Buyers, sellers, investors, welcome back to another installment ofÂ Real Estate Jargon, aka, simple explanations of sometimes-confusing real estate terms.Â As a departure from terms typically used in real estate transactions or property management, Iâ€™m responding to a question asked a couple times regarding the definition ofÂ rug jointsÂ andÂ sawdust joints.
All men know that anything they need to know about being a man they can learn from watching â€œThe Godfather.â€Â Women â€“ if you want to understand men, watch â€œThe Godfather.â€Â Mario Puzzo, the late author who wrote the book, said that the story isnâ€™t about the Mafia, itâ€™s about the relationship between a father and his sons.Â But I digressâ€¦
In â€œThe Godfather, Part II,â€ one of the Mafia chiefs talks about how their casino hotels in Cuba are bigger and swankier than their â€œrug jointsâ€ in Vegas.Â Some believe that a rug joint is a place where you shoot someone in the head, then roll their body in a rug to be taken into the woods to be buried.Â Not true!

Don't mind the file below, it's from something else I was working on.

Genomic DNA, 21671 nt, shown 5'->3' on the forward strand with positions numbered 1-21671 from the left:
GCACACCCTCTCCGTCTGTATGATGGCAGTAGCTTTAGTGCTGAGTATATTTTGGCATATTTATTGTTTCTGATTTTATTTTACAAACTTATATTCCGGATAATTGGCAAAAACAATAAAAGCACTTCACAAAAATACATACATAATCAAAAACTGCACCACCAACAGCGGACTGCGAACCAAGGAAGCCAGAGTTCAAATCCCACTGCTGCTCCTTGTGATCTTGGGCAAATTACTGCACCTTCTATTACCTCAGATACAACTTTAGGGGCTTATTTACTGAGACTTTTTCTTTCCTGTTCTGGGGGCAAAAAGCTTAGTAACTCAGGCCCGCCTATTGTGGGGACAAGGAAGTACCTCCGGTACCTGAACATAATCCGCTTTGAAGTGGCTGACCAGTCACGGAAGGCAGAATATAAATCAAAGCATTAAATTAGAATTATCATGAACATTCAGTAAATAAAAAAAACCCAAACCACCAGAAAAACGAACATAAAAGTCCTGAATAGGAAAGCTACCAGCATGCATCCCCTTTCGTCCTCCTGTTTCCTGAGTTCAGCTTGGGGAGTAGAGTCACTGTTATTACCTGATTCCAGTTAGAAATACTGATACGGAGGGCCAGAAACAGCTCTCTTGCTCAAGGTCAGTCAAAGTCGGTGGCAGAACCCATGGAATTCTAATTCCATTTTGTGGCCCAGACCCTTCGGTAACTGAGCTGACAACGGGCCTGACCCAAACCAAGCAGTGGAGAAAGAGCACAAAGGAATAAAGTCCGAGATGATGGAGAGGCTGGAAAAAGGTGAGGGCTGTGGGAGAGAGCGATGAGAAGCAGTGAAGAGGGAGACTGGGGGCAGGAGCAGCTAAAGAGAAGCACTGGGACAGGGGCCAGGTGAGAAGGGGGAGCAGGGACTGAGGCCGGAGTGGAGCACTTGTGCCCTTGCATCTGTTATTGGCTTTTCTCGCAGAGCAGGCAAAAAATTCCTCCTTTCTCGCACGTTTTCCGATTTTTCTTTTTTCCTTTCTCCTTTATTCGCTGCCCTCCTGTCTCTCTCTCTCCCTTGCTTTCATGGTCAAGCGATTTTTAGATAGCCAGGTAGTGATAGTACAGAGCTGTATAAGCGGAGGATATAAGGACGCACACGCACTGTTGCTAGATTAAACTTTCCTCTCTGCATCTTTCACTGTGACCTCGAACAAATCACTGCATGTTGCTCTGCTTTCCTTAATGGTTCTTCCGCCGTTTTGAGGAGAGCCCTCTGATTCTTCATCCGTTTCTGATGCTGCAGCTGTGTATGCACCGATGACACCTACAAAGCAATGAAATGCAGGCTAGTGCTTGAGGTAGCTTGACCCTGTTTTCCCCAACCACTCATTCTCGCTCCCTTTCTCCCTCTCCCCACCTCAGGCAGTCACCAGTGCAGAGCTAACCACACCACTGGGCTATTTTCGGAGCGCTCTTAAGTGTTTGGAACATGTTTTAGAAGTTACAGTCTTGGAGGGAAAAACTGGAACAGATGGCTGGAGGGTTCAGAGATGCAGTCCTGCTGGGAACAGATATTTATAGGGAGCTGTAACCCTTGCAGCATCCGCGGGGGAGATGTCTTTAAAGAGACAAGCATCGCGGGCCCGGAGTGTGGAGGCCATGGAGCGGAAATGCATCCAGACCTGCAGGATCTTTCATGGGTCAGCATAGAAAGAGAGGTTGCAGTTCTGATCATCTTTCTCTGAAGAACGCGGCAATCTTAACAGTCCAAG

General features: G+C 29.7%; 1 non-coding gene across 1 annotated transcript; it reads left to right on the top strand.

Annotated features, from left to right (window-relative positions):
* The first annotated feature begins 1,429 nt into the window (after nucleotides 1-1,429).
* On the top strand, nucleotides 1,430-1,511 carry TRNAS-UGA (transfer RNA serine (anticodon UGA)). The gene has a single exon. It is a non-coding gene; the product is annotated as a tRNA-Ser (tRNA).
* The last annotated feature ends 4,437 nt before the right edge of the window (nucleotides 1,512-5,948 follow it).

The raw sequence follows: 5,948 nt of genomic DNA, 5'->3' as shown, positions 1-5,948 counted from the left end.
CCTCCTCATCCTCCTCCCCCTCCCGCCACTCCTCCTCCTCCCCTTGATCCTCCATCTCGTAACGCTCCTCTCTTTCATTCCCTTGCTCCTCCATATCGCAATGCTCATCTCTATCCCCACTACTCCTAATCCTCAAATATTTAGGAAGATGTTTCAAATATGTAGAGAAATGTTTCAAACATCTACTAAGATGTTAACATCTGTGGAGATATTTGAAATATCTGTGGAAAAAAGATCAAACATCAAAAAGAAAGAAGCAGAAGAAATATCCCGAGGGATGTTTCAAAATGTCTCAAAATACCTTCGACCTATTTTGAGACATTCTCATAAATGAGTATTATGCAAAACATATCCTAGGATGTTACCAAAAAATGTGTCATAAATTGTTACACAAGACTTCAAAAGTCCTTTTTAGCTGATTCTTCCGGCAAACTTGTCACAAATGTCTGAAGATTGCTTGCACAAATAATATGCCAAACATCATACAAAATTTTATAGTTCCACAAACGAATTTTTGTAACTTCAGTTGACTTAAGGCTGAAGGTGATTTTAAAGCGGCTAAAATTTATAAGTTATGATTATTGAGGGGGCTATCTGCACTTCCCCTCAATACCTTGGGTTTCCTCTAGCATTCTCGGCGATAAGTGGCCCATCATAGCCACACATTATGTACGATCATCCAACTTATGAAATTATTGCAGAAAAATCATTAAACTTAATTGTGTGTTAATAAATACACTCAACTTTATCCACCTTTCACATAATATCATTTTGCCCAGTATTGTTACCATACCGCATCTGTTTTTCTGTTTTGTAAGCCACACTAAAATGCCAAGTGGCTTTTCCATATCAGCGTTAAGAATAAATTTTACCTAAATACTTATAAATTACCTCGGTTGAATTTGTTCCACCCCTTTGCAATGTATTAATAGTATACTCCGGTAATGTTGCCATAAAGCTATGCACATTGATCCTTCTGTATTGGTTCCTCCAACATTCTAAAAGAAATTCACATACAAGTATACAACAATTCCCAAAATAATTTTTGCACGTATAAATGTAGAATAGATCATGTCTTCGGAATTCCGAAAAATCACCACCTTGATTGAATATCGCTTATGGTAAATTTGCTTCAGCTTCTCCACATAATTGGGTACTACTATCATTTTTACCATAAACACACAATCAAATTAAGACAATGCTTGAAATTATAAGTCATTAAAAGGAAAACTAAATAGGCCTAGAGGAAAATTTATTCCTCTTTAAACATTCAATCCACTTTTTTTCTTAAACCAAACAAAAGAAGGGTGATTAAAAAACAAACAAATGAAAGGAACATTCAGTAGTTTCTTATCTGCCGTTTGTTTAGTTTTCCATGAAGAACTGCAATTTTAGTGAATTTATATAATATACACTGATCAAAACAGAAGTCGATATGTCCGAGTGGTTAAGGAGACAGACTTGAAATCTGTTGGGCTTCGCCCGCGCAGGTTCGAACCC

â€œSawdust jointsâ€ are casinos or bars with wood floors that are sprinkled with sawdust to 1) absorb spilled liquids, 2) protect the floor from damage by hard soled shoes, and 3) to muffle the sound made by walking on the wood floor.Â In the early days of Las Vegas casinos, almost all of them were sawdust joints.
When big investors started building larger, fancier casinos to attract big-spending customers, those casinos were decorated with better furnishings and rugs on the floor.Â They were known as â€œrug joints.â€Â Over time, nicer casinos came to be known as â€œrug jointsâ€ and not as nice casinos were known as â€œsawdust joints.â€ Â Thus rug joints and sawdust joints were used as terms to describe a level of overall quality.
Thanks to those who asked this question, I hope everyone found it somewhat interesting.